Manaus is on the banks of the Negro River in north western Brazil. It is the major starting point for the surrounding Amazon Rainforest. The city was founded in 1693-94, as the Fort of Sao Jose do Rio Negro. The culture of Manaus preserves the habits of Native Brazilian tribes and few places in the world have such a variety of plants, insects, birds and fishes, a refreshing sight if you’ve been in too many Paris river cruises.

Located in Manaus is the Amazon Theatre which is an opera house and the home of the Amazonas Philharmonic Orchestra which regularly rehearses and performs at the theatre, together with choirs and musical concerts. The Palacio Rio Negro is the former seat of government and residence of the governor of the state of Amazonas. The original name was the Scholz Palace and it was built by the German entrepreneur Karl Waldemar Scholz, who was considered to be a Rubber Baron. The name was changed to Palacio Rio Negro in 1918 when it was bought by the governor of the state of Amazonas, Pedro de Alcantara Bacellar.

Another interesting place to visit is the Mercado Adolpho Lisboa. It is the oldest marketplace in the city and was founded in 1882. It trades in vegetables, fruit and especially fish and is a copy of the famous Les Halles market of Paris. The Adolpho Ducke Botanical Garden holds an enormous number of plant and animal species and is well worth a visit. The Municipal Park of Mindu is located in an urban area and was created in 1992 to be an area of ecological interest. It is one of the last habitats of the sauim-de-coleira, which is a species of monkey that only exists in the Manaus region and is threatened with extinction. One is able to walk through four distinct ecosystems in the park – firm ground bush, land covered by secondary growth, sandbanks and degraded areas that were illegally cleared in 1989. The Park contains and amphitheatre for 600 people, an orchid nursery and gardens planted with aromatic and medicinal herbs.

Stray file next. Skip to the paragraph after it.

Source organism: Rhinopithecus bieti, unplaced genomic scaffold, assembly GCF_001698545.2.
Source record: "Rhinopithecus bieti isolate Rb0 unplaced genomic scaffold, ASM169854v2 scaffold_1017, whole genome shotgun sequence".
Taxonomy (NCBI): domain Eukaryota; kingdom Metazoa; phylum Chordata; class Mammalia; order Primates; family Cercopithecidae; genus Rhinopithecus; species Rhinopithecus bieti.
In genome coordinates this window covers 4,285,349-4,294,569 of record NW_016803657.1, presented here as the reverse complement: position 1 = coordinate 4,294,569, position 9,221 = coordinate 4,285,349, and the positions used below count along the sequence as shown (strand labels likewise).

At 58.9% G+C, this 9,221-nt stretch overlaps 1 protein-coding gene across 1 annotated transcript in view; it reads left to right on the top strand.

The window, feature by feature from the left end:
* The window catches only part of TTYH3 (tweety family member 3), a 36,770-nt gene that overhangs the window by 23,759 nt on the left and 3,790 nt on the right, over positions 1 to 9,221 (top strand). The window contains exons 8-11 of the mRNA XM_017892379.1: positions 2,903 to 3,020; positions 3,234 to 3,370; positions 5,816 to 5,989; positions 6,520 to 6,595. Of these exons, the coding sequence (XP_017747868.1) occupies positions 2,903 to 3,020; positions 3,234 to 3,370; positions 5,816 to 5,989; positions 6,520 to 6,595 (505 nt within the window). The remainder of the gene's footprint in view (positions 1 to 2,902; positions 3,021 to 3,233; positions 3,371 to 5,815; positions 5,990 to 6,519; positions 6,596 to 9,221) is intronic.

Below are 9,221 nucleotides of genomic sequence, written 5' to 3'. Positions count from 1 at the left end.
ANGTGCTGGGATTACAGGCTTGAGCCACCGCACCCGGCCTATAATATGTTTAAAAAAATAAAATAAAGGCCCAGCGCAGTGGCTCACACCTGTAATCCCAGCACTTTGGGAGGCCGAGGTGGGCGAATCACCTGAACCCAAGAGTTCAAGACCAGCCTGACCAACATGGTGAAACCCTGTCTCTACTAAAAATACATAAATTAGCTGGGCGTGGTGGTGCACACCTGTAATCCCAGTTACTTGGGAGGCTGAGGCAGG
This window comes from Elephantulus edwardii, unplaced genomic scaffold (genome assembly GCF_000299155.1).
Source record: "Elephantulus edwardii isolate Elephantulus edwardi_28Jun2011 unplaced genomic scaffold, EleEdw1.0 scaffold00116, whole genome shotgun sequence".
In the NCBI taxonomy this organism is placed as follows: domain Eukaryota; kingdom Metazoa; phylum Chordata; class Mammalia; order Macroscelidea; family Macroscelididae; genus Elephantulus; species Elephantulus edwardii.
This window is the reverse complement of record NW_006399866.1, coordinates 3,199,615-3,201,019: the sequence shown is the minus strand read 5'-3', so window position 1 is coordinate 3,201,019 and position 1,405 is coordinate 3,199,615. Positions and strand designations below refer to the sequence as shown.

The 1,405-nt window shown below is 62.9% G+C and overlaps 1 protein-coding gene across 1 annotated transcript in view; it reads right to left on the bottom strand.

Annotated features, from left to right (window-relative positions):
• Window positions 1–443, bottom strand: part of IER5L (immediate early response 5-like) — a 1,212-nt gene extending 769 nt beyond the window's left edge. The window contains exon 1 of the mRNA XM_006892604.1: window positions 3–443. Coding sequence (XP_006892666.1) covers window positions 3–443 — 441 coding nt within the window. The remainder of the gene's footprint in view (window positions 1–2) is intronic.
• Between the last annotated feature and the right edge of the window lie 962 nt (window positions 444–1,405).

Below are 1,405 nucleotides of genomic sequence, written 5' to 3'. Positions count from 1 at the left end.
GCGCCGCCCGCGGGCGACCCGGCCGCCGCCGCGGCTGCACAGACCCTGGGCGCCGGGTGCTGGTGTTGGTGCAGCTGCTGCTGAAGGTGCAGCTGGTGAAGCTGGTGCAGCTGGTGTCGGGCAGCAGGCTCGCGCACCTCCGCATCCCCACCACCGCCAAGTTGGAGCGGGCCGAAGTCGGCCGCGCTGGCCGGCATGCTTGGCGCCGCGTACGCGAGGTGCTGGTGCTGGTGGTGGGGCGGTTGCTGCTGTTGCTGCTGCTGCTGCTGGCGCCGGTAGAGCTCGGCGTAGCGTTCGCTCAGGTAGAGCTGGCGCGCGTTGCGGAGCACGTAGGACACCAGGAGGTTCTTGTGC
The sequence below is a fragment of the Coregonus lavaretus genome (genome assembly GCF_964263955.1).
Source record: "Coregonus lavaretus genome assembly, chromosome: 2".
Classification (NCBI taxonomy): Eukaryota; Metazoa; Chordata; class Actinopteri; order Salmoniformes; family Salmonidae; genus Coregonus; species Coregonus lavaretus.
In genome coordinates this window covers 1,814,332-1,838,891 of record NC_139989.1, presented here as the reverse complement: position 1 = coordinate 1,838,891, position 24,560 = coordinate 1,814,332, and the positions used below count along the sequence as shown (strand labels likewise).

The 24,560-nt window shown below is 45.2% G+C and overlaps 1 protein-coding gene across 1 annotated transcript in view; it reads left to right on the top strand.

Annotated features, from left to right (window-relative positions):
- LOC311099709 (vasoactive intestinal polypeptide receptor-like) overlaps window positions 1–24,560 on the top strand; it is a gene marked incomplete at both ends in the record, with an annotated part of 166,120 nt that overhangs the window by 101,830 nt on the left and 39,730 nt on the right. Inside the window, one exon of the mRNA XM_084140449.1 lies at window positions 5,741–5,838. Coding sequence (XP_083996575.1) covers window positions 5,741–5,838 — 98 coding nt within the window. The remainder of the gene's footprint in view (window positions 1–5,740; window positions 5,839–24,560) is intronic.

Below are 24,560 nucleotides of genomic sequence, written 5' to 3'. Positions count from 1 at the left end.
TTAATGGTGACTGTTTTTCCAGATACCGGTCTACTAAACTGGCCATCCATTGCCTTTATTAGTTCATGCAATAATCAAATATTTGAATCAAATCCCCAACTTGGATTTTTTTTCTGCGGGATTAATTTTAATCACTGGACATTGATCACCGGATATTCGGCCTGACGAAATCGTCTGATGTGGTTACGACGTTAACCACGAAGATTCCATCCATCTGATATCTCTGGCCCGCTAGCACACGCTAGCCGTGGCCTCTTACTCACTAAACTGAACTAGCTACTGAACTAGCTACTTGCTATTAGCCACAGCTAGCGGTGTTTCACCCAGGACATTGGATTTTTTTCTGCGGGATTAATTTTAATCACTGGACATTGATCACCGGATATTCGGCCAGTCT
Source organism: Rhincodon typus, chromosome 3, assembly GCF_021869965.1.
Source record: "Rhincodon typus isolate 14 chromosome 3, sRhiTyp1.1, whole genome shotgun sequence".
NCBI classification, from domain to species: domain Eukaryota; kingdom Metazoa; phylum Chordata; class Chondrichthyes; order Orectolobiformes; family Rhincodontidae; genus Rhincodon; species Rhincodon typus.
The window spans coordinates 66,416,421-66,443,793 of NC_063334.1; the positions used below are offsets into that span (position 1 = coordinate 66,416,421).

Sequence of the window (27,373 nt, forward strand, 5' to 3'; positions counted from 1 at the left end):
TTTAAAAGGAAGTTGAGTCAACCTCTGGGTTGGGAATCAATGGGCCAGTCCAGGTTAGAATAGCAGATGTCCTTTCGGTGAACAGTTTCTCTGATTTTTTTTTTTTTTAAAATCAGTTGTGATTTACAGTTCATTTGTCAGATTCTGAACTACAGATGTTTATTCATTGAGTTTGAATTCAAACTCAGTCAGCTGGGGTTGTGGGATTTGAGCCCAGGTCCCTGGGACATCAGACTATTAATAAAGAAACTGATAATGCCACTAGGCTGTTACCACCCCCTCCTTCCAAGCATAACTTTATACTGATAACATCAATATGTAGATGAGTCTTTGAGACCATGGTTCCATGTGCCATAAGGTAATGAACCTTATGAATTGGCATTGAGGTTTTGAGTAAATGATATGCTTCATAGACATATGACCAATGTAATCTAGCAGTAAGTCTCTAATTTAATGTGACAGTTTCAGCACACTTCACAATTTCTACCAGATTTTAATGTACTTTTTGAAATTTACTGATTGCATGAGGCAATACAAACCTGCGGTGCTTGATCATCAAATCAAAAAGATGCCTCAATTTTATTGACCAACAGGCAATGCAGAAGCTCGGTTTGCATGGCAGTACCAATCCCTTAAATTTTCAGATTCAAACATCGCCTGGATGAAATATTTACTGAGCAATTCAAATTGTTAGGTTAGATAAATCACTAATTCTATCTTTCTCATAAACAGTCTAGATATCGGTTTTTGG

Take time out to spend some time at the Palacete Provincial. It is a 19th century former police headquarters and it now houses museums of art, numismatics, archaeology and more. In fact, it contains one of the largest collections in the world of old and rare coins.

The Beit Yaacov/Rabi Meyr Synagogue is the current shul of the Jewish community of Manaus. It was founded in 1962 and this Traditional Judaism congregation is one of the most influential and largest shuls of Amazonian Jews in Northern Brazil, making it an ideal part of a kosher tour. The Jewish community of Manaus dates from about 1890, when Jews were fleeing poverty in Morocco and when Brazil was experiencing a rubber boom. These Jews married indigenous women and descendants are of mixed race. Nowadays, Manaus has about 140 families who are mostly descended from these 19th century Moroccans.

After enjoying your tour of this exciting city, return to your Kosher Riverboat Cruises boat to relax and indulge yourself with freshly-cooked glatt kosher meals prepared on-board.